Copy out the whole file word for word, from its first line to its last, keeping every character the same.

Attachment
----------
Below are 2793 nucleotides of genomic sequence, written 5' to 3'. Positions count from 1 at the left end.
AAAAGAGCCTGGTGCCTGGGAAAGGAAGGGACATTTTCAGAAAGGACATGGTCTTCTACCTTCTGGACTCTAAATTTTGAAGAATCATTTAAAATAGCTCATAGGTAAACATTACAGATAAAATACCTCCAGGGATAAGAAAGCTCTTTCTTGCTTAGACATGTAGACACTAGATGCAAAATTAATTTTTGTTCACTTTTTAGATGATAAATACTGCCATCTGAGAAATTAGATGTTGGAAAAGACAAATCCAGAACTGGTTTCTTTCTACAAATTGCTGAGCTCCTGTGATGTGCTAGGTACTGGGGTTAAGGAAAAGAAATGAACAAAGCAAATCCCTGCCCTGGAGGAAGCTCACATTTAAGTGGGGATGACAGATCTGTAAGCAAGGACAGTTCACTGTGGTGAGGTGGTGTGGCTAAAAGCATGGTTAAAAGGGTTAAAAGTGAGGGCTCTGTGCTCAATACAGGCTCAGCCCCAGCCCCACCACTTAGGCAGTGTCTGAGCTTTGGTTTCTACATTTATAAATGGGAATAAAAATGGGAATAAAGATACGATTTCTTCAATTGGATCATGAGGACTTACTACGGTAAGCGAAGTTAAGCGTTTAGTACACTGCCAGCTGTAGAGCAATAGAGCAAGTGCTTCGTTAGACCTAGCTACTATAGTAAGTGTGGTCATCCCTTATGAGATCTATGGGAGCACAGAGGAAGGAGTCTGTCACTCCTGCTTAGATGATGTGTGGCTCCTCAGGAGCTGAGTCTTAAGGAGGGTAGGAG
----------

Below are 2793 nucleotides of genomic sequence, written 5' to 3'. Positions count from 1 at the left end.
AAAAGAGCCTGGTGCCTGGGAAAGGAAGGGACATTTTCAGAAAGGACATGGTCTTCTACCTTCTGGACTCTAAATTTTGAAGAATCATTTAAAATAGCTCATAGGTAAACATTACAGATAAAATACCTCCAGGGATAAGAAAGCTCTTTCTTGCTTAGACATGTAGACACTAGATGCAAAATTAATTTTTGTTCACTTTTTAGATGATAAATACTGCCATCTGAGAAATTAGATGTTGGAAAAGACAAATCCAGAACTGGTTTCTTTCTACAAATTGCTGAGCTCCTGTGATGTGCTAGGTACTGGGGTTAAGGAAAAGAAATGAACAAAGCAAATCCCTGCCCTGGAGGAAGCTCACATTTAAGTGGGGATGACAGATCTGTAAGCAAGGACAGTTCACTGTGGTGAGGTGGTGTGGCTAAAAGCATGGTTAAAAGGGTTAAAAGTGAGGGCTCTGTGCTCAATACAGGCTCAGCCCCAGCCCCACCACTTAGGCAGTGTCTGAGCTTTGGTTTCTACATTTATAAATGGGAATAAAAATGGGAATAAAGATACGATTTCTTCAATTGGATCATGAGGACTTACTACGGTAAGCGAAGTTAAGCGTTTAGTACACTGCCAGCTGTAGAGCAATAGAGCAAGTGCTTCGTTAGACCTAGCTACTATAGTAAGTGTGGTCATCCCTTATGAGATCTATGGGAGCACAGAGGAAGGAGTCTGTCACTCCTGCTTAGATGATGTGTGGCTCCTCAGGAGCTGAGTCTTAAGGAGGGTAGGAG